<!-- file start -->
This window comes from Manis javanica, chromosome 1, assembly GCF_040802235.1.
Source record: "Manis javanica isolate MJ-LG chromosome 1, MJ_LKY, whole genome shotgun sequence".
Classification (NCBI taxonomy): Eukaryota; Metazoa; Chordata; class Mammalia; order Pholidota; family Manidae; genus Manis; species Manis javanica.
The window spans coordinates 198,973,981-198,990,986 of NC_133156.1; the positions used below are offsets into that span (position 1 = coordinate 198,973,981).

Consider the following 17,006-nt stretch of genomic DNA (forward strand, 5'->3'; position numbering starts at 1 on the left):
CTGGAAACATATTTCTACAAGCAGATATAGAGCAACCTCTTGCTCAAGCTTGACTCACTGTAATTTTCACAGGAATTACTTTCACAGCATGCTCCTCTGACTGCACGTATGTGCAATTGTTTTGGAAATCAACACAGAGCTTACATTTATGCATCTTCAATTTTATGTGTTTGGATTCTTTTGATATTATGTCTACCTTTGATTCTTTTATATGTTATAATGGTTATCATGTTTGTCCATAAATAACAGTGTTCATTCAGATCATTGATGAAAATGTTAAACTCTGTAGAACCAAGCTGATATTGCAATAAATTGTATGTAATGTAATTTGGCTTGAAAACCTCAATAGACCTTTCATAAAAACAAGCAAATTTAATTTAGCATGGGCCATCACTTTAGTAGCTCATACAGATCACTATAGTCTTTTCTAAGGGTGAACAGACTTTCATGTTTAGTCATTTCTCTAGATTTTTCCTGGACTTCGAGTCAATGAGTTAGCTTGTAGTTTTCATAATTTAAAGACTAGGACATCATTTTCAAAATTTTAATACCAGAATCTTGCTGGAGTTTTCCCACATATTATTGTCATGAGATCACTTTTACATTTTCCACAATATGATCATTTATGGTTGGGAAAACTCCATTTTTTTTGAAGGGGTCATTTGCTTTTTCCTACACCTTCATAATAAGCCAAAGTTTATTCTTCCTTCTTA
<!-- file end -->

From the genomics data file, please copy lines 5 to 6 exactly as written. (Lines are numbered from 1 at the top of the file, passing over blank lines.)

Consider the following 17,006-nt stretch of genomic DNA (forward strand, 5'->3'; position numbering starts at 1 on the left):
CTGGAAACATATTTCTACAAGCAGATATAGAGCAACCTCTTGCTCAAGCTTGACTCACTGTAATTTTCACAGGAATTACTTTCACAGCATGCTCCTCTGACTGCACGTATGTGCAATTGTTTTGGAAATCAACACAGAGCTTACATTTATGCATCTTCAATTTTATGTGTTTGGATTCTTTTGATATTATGTCTACCTTTGATTCTTTTATATGTTATAATGGTTATCATGTTTGTCCATAAATAACAGTGTTCATTCAGATCATTGATGAAAATGTTAAACTCTGTAGAACCAAGCTGATATTGCAATAAATTGTATGTAATGTAATTTGGCTTGAAAACCTCAATAGACCTTTCATAAAAACAAGCAAATTTAATTTAGCATGGGCCATCACTTTAGTAGCTCATACAGATCACTATAGTCTTTTCTAAGGGTGAACAGACTTTCATGTTTAGTCATTTCTCTAGATTTTTCCTGGACTTCGAGTCAATGAGTTAGCTTGTAGTTTTCATAATTTAAAGACTAGGACATCATTTTCAAAATTTTAATACCAGAATCTTGCTGGAGTTTTCCCACATATTATTGTCATGAGATCACTTTTACATTTTCCACAATATGATCATTTATGGTTGGGAAAACTCCATTTTTTTTGAAGGGGTCATTTGCTTTTTCCTACACCTTCATAATAAGCCAAAGTTTATTCTTCCTTCTTA